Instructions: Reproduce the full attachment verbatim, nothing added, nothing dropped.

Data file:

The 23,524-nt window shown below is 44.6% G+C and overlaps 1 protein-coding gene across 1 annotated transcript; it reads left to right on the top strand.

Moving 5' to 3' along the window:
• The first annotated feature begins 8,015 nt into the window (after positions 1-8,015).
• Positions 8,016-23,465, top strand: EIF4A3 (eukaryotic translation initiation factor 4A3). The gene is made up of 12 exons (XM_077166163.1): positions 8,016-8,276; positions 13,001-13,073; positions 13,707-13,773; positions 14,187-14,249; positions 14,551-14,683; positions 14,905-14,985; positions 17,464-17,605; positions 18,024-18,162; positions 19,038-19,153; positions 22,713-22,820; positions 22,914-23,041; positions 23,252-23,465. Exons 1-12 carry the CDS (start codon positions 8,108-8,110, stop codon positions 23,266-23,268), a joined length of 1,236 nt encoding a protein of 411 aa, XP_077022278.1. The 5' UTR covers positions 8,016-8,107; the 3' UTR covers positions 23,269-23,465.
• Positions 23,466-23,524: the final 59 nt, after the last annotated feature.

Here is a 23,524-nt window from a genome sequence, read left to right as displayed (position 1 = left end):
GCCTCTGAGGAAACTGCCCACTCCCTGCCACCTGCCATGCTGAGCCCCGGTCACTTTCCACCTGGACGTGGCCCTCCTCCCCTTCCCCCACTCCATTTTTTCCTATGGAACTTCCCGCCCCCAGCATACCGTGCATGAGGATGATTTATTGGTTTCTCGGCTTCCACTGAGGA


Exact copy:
The 23,524-nt window shown below is 44.6% G+C and overlaps 1 protein-coding gene across 1 annotated transcript; it reads left to right on the top strand.

Moving 5' to 3' along the window:
• The first annotated feature begins 8,015 nt into the window (after positions 1-8,015).
• Positions 8,016-23,465, top strand: EIF4A3 (eukaryotic translation initiation factor 4A3). The gene is made up of 12 exons (XM_077166163.1): positions 8,016-8,276; positions 13,001-13,073; positions 13,707-13,773; positions 14,187-14,249; positions 14,551-14,683; positions 14,905-14,985; positions 17,464-17,605; positions 18,024-18,162; positions 19,038-19,153; positions 22,713-22,820; positions 22,914-23,041; positions 23,252-23,465. Exons 1-12 carry the CDS (start codon positions 8,108-8,110, stop codon positions 23,266-23,268), a joined length of 1,236 nt encoding a protein of 411 aa, XP_077022278.1. The 5' UTR covers positions 8,016-8,107; the 3' UTR covers positions 23,269-23,465.
• Positions 23,466-23,524: the final 59 nt, after the last annotated feature.

Here is a 23,524-nt window from a genome sequence, read left to right as displayed (position 1 = left end):
GCCTCTGAGGAAACTGCCCACTCCCTGCCACCTGCCATGCTGAGCCCCGGTCACTTTCCACCTGGACGTGGCCCTCCTCCCCTTCCCCCACTCCATTTTTTCCTATGGAACTTCCCGCCCCCAGCATACCGTGCATGAGGATGATTTATTGGTTTCTCGGCTTCCACTGAGGA